Remember that feeling of freedom and flow when you were little and had mastered riding your bike? When you are present to the wind in your hair, on your skin, the sense of speed, the mystery of the road ahead. (Even if it was just the neighbourhood back alley…oh… it promised such adventure!) I still get that feeling when I ride my bike – I think perhaps that’s why I love it so much. It’s that moment when all the component actions click into one unified movement of flow and balance; when you stop thinking about the peddling, or the steering, or the gear changes, and your mind/body system operates the bike instinctively, allowing your senses to lift and take in the whole wonderful experience. There can’t be a better metaphor than this for meditation. There comes a point, when you let go of consideration of posture, breath and engineering a point of focus to concentrate the mind. You know the way. Your natural design takes over. You have created the path inwards by walking it regularly. It feels like going home. You move into an awareness and presence that is both very still and ultimately dynamic all at once. You feel perfectly balanced and have a palpable sensation of flow which becomes apparent in everyday life (beyond your meditation stool). And so many studies now show that abiding regularly in this state has marked affects on your brain function, emotional resilience and physical health. It’s just a matter of doing it!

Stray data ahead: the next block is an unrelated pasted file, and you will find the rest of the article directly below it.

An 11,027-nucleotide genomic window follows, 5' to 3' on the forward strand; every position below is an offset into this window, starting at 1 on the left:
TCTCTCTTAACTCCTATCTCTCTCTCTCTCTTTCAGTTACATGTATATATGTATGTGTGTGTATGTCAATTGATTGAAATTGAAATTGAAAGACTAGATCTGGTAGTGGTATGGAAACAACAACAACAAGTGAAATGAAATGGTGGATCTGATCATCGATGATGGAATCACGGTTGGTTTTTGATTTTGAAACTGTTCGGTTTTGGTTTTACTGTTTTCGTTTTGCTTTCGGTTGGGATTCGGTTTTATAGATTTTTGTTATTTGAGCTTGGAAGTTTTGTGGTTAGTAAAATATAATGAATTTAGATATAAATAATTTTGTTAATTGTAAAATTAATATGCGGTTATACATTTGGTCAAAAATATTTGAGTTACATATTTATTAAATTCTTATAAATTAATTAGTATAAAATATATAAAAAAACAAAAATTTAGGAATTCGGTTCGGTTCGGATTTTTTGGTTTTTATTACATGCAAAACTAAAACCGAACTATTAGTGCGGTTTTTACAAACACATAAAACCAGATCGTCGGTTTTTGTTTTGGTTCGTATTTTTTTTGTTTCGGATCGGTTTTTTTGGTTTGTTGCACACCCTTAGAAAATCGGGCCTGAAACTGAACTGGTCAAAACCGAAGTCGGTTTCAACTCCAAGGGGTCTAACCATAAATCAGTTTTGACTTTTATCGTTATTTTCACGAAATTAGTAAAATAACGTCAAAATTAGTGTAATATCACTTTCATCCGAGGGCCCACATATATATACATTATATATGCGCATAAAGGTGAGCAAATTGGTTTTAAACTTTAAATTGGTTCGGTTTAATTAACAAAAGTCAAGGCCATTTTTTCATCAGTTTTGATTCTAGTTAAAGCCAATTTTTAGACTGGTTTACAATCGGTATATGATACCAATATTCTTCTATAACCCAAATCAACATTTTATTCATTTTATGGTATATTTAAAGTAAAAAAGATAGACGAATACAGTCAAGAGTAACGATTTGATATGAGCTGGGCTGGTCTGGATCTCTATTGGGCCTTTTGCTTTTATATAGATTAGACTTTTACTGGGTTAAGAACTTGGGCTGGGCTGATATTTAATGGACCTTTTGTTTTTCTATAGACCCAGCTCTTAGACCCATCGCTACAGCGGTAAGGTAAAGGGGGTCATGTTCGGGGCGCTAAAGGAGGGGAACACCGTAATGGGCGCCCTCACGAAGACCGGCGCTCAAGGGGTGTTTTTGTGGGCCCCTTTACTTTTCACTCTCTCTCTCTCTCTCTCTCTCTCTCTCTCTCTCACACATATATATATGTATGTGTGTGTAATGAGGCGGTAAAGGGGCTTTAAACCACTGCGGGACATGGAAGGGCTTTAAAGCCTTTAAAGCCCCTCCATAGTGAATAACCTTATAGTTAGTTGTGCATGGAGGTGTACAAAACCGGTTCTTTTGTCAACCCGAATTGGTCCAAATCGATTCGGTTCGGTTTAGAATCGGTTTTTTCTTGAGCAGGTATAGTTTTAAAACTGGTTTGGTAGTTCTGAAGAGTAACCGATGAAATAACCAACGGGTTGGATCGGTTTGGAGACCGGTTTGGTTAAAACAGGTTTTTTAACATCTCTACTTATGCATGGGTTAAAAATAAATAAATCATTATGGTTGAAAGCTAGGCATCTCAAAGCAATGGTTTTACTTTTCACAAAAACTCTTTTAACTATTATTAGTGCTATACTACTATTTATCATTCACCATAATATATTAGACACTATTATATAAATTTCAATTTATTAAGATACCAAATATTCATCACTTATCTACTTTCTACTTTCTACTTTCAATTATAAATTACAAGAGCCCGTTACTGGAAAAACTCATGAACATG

Once you have found that track inwards and all the component actions click into a cohesive inner movement, you can pick it up again and quickly. You never forget the feeling of entering a meditative state. If life takes you away from your regular practice, you can pick it up again. Your bike/technique/concentration might be a little rusty, but you can ride! The more regularly you ride, the more easily you can trust the process and surrender to it fully.
My very gorgeous husband services my bike every weekend. He cleans the chains, pumps the tires and wipes down the frame. (I love him even more than my bike!). A well-kept bike always makes for a smoother ride with less resistance. Similarly a well-kept mind and body serves the meditator the same way. Maintaining a healthy diet, exercise, lots of hydration and sleep and not overtaxing the system, combined with inspirational content and company for the mind, makes for a much smoother ride into meditation with less resistance and much less internal stormy weather.
So on your bikes then!
© 2017 Dani Van de Velde. All Rights Reserved.
Originally published at themeditationteacher.net